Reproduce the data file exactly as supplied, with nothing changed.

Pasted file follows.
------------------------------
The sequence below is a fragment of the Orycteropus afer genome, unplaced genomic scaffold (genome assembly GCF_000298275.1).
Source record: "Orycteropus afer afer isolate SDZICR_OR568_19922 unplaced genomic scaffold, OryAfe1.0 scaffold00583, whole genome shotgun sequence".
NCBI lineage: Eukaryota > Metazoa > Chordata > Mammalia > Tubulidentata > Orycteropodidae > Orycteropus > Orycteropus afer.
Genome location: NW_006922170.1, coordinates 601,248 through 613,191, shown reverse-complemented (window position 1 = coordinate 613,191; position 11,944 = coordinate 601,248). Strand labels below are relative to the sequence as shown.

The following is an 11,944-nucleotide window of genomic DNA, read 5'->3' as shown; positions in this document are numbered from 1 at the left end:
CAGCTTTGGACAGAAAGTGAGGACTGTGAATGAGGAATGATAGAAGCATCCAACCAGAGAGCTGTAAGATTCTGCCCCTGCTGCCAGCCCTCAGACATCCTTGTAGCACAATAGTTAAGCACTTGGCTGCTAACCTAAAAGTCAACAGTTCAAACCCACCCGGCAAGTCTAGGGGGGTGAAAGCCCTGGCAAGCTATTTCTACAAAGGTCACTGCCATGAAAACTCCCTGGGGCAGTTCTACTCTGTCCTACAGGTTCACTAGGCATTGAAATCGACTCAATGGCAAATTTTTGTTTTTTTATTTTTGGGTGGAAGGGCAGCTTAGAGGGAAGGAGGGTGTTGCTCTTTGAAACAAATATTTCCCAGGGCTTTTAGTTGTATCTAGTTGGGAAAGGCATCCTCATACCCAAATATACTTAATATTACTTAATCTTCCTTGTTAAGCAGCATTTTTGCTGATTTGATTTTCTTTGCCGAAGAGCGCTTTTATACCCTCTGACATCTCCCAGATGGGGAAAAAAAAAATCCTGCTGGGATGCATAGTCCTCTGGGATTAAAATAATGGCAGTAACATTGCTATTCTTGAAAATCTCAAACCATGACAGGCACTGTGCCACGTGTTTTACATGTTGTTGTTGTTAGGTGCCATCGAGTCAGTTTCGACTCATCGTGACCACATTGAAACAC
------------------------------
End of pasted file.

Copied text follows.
The sequence below is a fragment of the Orycteropus afer genome, unplaced genomic scaffold (genome assembly GCF_000298275.1).
Source record: "Orycteropus afer afer isolate SDZICR_OR568_19922 unplaced genomic scaffold, OryAfe1.0 scaffold00583, whole genome shotgun sequence".
NCBI lineage: Eukaryota > Metazoa > Chordata > Mammalia > Tubulidentata > Orycteropodidae > Orycteropus > Orycteropus afer.
Genome location: NW_006922170.1, coordinates 601,248 through 613,191, shown reverse-complemented (window position 1 = coordinate 613,191; position 11,944 = coordinate 601,248). Strand labels below are relative to the sequence as shown.

The following is an 11,944-nucleotide window of genomic DNA, read 5'->3' as shown; positions in this document are numbered from 1 at the left end:
CAGCTTTGGACAGAAAGTGAGGACTGTGAATGAGGAATGATAGAAGCATCCAACCAGAGAGCTGTAAGATTCTGCCCCTGCTGCCAGCCCTCAGACATCCTTGTAGCACAATAGTTAAGCACTTGGCTGCTAACCTAAAAGTCAACAGTTCAAACCCACCCGGCAAGTCTAGGGGGGTGAAAGCCCTGGCAAGCTATTTCTACAAAGGTCACTGCCATGAAAACTCCCTGGGGCAGTTCTACTCTGTCCTACAGGTTCACTAGGCATTGAAATCGACTCAATGGCAAATTTTTGTTTTTTTATTTTTGGGTGGAAGGGCAGCTTAGAGGGAAGGAGGGTGTTGCTCTTTGAAACAAATATTTCCCAGGGCTTTTAGTTGTATCTAGTTGGGAAAGGCATCCTCATACCCAAATATACTTAATATTACTTAATCTTCCTTGTTAAGCAGCATTTTTGCTGATTTGATTTTCTTTGCCGAAGAGCGCTTTTATACCCTCTGACATCTCCCAGATGGGGAAAAAAAAAATCCTGCTGGGATGCATAGTCCTCTGGGATTAAAATAATGGCAGTAACATTGCTATTCTTGAAAATCTCAAACCATGACAGGCACTGTGCCACGTGTTTTACATGTTGTTGTTGTTAGGTGCCATCGAGTCAGTTTCGACTCATCGTGACCACATTGAAACAC